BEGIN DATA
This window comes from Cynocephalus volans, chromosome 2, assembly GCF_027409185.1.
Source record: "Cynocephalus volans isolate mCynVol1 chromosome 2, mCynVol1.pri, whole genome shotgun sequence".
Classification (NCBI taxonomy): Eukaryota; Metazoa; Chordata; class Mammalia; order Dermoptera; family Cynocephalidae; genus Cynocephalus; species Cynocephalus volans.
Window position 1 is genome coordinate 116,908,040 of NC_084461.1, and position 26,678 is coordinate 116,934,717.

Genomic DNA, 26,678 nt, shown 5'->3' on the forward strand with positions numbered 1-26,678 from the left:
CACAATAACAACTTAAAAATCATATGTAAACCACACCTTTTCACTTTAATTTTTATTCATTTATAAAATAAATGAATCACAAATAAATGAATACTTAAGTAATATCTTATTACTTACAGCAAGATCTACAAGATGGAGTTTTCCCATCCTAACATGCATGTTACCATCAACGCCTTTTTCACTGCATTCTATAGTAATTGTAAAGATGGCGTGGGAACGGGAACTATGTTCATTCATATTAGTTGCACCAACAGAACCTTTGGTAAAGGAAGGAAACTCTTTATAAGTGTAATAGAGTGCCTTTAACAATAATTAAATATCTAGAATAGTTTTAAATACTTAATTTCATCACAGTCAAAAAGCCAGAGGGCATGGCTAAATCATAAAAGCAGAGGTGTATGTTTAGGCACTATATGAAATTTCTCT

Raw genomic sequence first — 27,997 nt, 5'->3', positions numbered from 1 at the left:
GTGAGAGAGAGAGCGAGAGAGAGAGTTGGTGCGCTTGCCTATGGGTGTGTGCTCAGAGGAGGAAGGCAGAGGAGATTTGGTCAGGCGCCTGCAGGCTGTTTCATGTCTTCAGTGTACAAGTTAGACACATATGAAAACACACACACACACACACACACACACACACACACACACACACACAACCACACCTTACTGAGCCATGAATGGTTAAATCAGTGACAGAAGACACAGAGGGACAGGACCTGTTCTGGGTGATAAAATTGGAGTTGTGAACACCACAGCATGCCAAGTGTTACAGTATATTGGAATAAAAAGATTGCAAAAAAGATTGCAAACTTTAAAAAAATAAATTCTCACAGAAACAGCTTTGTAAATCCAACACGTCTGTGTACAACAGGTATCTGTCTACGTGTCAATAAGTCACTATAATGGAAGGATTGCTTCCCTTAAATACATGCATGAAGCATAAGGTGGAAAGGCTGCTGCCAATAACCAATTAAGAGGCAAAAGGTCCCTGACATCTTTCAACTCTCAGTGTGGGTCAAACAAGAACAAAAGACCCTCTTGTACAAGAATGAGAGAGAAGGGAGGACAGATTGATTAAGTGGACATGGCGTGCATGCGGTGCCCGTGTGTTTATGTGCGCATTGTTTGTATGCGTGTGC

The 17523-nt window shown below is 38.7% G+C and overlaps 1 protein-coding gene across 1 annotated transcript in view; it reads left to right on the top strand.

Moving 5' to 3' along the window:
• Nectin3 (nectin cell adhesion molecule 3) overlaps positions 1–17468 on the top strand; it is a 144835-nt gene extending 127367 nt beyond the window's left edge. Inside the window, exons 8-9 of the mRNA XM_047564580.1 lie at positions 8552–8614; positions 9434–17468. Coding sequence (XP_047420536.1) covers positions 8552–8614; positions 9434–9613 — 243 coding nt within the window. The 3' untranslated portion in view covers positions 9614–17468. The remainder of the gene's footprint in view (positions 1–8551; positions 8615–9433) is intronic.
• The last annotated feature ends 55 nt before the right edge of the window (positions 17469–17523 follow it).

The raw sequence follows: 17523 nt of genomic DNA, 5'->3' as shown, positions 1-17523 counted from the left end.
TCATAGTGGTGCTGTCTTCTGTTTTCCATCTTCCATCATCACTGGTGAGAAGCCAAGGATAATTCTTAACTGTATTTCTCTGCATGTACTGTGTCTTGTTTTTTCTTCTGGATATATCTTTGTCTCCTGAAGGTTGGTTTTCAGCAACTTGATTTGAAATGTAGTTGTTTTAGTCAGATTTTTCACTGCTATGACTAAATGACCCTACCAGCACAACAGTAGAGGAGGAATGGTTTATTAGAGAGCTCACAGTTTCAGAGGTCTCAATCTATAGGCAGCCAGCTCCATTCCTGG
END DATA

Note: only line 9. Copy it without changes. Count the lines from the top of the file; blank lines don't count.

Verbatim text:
The 17523-nt window shown below is 38.7% G+C and overlaps 1 protein-coding gene across 1 annotated transcript in view; it reads left to right on the top strand.